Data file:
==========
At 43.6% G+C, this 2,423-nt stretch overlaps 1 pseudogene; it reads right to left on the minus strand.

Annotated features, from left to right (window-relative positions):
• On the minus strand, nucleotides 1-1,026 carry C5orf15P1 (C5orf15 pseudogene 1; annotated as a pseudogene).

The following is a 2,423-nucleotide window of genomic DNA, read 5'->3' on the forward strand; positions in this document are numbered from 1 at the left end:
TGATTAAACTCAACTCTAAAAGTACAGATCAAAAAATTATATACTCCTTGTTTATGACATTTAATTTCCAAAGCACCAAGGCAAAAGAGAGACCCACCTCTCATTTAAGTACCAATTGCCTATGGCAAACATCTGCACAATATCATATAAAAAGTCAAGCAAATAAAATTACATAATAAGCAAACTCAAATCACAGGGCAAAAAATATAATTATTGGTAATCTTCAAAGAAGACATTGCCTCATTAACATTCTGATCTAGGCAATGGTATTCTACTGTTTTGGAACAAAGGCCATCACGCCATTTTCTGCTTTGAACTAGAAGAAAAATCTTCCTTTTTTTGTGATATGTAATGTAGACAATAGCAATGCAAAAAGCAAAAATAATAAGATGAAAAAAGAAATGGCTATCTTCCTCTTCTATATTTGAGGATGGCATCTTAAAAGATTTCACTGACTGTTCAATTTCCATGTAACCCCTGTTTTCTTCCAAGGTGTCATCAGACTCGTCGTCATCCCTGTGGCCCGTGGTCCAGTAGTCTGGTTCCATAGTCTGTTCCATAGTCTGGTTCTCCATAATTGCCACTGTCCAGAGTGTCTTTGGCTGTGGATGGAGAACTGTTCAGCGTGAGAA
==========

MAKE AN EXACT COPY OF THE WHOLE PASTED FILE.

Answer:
At 43.6% G+C, this 2,423-nt stretch overlaps 1 pseudogene; it reads right to left on the minus strand.

Annotated features, from left to right (window-relative positions):
• On the minus strand, nucleotides 1-1,026 carry C5orf15P1 (C5orf15 pseudogene 1; annotated as a pseudogene).

The following is a 2,423-nucleotide window of genomic DNA, read 5'->3' on the forward strand; positions in this document are numbered from 1 at the left end:
TGATTAAACTCAACTCTAAAAGTACAGATCAAAAAATTATATACTCCTTGTTTATGACATTTAATTTCCAAAGCACCAAGGCAAAAGAGAGACCCACCTCTCATTTAAGTACCAATTGCCTATGGCAAACATCTGCACAATATCATATAAAAAGTCAAGCAAATAAAATTACATAATAAGCAAACTCAAATCACAGGGCAAAAAATATAATTATTGGTAATCTTCAAAGAAGACATTGCCTCATTAACATTCTGATCTAGGCAATGGTATTCTACTGTTTTGGAACAAAGGCCATCACGCCATTTTCTGCTTTGAACTAGAAGAAAAATCTTCCTTTTTTTGTGATATGTAATGTAGACAATAGCAATGCAAAAAGCAAAAATAATAAGATGAAAAAAGAAATGGCTATCTTCCTCTTCTATATTTGAGGATGGCATCTTAAAAGATTTCACTGACTGTTCAATTTCCATGTAACCCCTGTTTTCTTCCAAGGTGTCATCAGACTCGTCGTCATCCCTGTGGCCCGTGGTCCAGTAGTCTGGTTCCATAGTCTGTTCCATAGTCTGGTTCTCCATAATTGCCACTGTCCAGAGTGTCTTTGGCTGTGGATGGAGAACTGTTCAGCGTGAGAA